Targeted Therapy

Mirati’s new lung cancer drug Krazati, targeting KRAS mutations, secures FDA approval, offering hope for advanced NSCLC patients.

U.S. FDA Approves Mirati’s Lung Cancer Drug

The U.S. Food and Drug Administration approved Mirati Therapeutics Inc’s lung cancer drug adagrasib, the company said on Monday, sending its shares up more than 8% in extended trading.

Mirati’s drug has been approved for treating adult patients with advanced lung cancer as determined by an FDA-approved test, who have received at least one prior systemic therapy.

Adagrasib, an oral drug, is designed to target a mutated form of a gene known as KRAS that occurs in about 13% of non-small cell lung cancers (NSCLC), the most common form of the disease, and less frequently in some other solid tumors.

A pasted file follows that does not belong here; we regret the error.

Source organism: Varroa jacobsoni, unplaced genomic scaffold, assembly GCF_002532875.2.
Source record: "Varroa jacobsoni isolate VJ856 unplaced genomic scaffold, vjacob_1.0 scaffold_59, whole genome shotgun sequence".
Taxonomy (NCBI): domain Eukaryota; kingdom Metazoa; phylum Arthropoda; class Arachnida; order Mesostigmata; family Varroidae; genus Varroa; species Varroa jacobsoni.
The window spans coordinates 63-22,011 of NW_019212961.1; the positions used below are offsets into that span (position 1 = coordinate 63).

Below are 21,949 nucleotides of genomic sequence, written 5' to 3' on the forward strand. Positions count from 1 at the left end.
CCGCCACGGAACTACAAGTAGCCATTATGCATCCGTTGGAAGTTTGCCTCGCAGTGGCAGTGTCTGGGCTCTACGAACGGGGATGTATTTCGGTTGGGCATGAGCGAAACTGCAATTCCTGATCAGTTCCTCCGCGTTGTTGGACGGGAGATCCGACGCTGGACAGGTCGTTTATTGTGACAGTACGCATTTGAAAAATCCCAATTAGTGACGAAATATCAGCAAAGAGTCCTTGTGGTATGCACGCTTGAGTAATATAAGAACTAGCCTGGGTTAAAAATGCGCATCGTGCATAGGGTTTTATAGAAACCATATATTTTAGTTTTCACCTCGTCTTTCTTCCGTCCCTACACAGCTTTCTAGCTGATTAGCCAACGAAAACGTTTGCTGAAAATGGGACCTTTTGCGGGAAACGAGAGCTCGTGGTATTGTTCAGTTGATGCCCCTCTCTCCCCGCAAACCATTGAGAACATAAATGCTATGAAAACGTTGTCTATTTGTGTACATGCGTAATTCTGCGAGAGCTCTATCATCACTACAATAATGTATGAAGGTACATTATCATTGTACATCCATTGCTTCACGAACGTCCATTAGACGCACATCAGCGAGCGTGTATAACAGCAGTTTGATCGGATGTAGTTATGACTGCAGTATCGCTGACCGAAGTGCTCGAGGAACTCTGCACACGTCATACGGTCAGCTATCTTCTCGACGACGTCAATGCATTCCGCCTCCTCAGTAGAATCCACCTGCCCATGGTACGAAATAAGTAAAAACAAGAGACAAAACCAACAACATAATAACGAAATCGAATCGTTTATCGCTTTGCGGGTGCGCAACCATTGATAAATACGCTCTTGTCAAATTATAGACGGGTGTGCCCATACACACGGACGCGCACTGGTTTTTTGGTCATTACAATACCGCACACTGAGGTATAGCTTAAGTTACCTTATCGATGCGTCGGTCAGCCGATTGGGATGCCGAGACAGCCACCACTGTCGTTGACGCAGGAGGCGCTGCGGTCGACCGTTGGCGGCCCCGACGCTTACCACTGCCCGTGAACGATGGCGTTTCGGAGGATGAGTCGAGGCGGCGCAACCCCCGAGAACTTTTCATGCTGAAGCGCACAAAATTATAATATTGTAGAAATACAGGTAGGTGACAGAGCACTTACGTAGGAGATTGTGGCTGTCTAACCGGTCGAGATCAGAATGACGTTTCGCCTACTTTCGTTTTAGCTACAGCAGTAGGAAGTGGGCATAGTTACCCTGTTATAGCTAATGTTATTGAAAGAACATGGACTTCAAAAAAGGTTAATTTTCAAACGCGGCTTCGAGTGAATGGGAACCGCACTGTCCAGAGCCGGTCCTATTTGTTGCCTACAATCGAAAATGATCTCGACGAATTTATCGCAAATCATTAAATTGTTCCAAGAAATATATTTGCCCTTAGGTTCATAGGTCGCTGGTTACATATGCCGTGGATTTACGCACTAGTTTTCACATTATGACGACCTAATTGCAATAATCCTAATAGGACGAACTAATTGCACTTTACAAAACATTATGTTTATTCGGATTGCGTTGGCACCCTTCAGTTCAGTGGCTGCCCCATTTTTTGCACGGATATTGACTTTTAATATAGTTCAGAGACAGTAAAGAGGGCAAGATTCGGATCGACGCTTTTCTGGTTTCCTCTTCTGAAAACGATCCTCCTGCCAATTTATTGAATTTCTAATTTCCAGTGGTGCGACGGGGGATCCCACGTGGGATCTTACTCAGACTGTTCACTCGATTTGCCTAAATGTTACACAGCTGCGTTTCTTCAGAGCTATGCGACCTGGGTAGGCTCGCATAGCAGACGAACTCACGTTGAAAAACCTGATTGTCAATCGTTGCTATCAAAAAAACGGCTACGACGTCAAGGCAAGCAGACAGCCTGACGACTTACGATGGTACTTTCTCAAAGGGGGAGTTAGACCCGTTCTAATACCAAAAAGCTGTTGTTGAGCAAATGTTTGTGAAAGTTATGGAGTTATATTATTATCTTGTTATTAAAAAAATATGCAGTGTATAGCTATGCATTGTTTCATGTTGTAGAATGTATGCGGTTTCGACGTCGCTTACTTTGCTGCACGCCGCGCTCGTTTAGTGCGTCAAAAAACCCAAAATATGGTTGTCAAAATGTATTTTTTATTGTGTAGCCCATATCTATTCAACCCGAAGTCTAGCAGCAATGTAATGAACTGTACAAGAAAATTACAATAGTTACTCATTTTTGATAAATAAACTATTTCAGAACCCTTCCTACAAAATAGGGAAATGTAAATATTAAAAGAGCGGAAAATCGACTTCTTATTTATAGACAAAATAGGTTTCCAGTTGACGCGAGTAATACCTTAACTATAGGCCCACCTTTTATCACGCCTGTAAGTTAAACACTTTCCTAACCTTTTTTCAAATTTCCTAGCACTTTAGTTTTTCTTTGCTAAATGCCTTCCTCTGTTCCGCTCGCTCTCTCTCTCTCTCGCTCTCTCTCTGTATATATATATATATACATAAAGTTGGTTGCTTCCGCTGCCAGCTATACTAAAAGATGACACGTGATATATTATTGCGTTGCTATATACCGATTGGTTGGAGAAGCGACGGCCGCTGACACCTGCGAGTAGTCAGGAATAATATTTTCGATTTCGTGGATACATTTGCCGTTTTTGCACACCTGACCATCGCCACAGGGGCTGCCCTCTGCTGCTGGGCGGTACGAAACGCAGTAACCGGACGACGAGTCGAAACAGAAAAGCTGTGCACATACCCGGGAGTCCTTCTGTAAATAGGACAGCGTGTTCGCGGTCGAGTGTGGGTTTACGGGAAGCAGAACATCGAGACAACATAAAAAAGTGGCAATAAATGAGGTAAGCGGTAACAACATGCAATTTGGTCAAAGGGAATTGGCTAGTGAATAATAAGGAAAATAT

Mirati said the drug will be sold under the brand name Krazati at a price of $19,750 for a 200 milligram tablet/180 count bottle.

Another KRAS inhibitor, Amgen Inc’s Lumakras, is already available to treat patients suffering from advanced lung cancer as a second-line therapy, after an initial therapy fails or stops working.

Third-quarter sales of Lumakras, which was approved last year, totaled $75 million.

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